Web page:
But they can take years to materialize, are difficult to find and tend to be opaque.
In a search of three online scientific article databases, the Star found corrections related to 18 of the more than 400 articles we flagged.
Most are not appended to the online versions of the original articles.
The problems in the system were evident in our search for corrections related to five hair-testing papers that retired judge Susan Lang identified in her 2015 report on Motherisk as containing lies about using the gold-standard testing to confirm results.
In her report, Lang said that Koren told her that he had sent erratum letters to the affected journals explaining the inaccuracies in these articles.
SickKids reiterated Koren’s claim in the press release last week.
Three years later, the Star’s online search found corrections related to two of those articles: an erratum related to a 2007 article published in Therapeutic Drug Monitoring, and a corrigendum related to a 2009 article published in Forensic Science International.
When asked why Forensic Science International did not publish a correction related to the 2000 paper discussed at the beginning of this story, the editor, Dr. Christian Jackowski said “no further corrigendum/erratum was published or provided by the author.”
The editor of a third journal, on request, sent the Star the corrigendum that was published in relation to a 2007 article.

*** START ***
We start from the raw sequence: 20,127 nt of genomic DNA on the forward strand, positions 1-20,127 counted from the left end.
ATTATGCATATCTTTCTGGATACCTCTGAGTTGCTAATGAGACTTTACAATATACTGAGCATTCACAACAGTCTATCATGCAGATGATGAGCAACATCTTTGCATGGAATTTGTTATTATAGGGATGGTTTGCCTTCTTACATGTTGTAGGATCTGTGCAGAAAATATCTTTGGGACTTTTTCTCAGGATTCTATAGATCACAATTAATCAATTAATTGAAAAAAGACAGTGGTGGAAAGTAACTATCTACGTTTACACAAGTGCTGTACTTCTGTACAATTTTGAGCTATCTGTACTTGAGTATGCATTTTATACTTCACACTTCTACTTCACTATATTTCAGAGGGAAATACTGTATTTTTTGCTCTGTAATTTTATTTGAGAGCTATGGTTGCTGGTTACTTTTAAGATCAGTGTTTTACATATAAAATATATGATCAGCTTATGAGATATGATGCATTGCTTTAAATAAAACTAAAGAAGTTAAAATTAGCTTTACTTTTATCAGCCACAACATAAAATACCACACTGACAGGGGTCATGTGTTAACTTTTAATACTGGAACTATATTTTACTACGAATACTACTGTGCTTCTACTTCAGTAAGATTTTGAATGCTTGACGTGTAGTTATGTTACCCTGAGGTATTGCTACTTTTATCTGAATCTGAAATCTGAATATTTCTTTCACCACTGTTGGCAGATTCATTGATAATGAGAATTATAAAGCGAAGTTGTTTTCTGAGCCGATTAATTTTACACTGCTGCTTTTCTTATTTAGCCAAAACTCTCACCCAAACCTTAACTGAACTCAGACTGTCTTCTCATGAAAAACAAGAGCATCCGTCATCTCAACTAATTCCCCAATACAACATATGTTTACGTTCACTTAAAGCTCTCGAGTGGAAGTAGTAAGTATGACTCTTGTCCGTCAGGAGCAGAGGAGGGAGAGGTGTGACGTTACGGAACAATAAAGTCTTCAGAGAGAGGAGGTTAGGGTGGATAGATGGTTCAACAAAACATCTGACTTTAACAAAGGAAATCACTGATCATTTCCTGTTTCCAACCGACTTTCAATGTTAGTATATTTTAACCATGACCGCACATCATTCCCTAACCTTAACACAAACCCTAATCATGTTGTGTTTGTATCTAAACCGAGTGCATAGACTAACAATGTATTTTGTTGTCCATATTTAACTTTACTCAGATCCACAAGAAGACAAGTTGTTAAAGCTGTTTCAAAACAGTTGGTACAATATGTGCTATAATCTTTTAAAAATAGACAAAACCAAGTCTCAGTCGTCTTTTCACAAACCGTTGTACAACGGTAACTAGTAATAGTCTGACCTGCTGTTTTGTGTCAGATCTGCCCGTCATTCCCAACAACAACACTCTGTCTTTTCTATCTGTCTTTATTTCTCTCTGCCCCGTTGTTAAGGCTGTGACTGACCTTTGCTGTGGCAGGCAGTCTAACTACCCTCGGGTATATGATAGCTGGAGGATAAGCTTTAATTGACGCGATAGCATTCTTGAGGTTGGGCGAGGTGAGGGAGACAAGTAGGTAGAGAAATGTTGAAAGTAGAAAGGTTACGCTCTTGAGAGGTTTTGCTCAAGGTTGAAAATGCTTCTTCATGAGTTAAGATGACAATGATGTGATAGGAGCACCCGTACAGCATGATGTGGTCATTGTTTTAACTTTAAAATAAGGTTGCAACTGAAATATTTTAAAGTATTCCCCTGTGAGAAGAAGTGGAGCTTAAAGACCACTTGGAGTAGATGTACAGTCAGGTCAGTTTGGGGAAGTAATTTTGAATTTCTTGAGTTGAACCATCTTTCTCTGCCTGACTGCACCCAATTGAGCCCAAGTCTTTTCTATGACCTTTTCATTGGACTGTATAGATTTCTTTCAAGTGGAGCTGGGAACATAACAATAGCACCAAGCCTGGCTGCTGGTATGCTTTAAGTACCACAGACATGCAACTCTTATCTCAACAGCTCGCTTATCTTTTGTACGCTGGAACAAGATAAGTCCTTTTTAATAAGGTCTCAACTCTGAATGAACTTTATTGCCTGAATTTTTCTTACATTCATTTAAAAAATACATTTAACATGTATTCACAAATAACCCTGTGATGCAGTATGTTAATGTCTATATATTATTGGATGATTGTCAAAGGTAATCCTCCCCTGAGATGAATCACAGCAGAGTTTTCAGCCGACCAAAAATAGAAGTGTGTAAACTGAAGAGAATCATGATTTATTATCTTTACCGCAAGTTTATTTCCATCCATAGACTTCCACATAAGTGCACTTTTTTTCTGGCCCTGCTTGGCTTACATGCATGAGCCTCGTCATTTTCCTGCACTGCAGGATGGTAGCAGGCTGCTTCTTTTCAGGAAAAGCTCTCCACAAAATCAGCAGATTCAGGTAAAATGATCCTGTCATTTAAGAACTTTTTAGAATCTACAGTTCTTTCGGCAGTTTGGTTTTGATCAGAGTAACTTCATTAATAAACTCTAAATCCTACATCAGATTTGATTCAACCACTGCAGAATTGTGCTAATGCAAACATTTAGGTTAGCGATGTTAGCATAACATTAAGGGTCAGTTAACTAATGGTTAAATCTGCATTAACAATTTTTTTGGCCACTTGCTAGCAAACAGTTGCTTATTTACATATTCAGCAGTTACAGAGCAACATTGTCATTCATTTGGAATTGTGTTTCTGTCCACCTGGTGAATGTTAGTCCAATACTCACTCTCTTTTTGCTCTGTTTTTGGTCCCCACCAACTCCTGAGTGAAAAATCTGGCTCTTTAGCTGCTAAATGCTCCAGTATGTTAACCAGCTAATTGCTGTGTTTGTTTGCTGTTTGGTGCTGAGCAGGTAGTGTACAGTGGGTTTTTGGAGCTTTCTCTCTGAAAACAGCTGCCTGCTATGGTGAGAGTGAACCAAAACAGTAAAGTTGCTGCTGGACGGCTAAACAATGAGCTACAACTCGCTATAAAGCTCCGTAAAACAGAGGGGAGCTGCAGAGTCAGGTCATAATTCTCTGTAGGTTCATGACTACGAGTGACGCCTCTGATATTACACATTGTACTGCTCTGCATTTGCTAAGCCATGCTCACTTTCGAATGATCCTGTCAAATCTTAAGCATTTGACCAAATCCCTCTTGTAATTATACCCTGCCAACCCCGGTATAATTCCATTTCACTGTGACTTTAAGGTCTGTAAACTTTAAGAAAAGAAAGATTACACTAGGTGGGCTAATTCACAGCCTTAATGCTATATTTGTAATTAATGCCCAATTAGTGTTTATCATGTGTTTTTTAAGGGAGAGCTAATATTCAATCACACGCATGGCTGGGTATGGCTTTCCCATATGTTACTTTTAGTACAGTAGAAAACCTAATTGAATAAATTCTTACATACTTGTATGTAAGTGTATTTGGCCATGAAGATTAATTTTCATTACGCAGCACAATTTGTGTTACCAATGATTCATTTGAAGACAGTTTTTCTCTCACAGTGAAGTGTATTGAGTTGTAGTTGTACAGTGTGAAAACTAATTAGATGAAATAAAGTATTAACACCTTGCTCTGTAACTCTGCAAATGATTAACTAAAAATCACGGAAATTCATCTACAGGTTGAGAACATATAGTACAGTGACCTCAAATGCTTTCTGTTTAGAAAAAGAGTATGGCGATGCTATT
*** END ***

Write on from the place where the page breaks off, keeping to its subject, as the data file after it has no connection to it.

None of these notices mentioned that the Motherisk lab has been discredited.
They claim that, despite the fact that results were not confirmed with gold-standard testing, this did not affect results.
Dr. Ronald Cohn, SickKids pediatrician-in-chief, took issue with Koren’s assertion that the gold-standard lie “had no impact on the results” of the study.
That prompted Therapeutic Drug Monitoring, one of the journals, to also issue an “expression of concern,” a stronger statement, about one of the articles.
Jackowski, the editor of Forensic Science International, said he told a SickKids official that he would additionally publish a letter to the editor stating the hospital’s position. But it was never submitted, he told the Star. SickKids told the Star it did send the letter, but would reach out to the journal again to clear up any misunderstanding.
Meanwhile, Dr. Togas Tulandi, the editor of Elsevier’s Journal of Obstetrics and Gynaecology Canada, which published an opinion piece by Koren in 2017, said that he was unaware of Koren’s research misconduct until he was contacted by the Star. He said his associate is “looking into it” and the journal may “withdraw (Koren’s) article.”
Therapeutic Drug Monitoring, which Koren edited until 2015, has recently taken the most aggressive approach of any journal towards Koren’s articles; Christians said the current president of the society that runs the journal asked Koren to step down as editor after he learned of the Motherisk scandal. Koren “accepted the termination without question,” he said.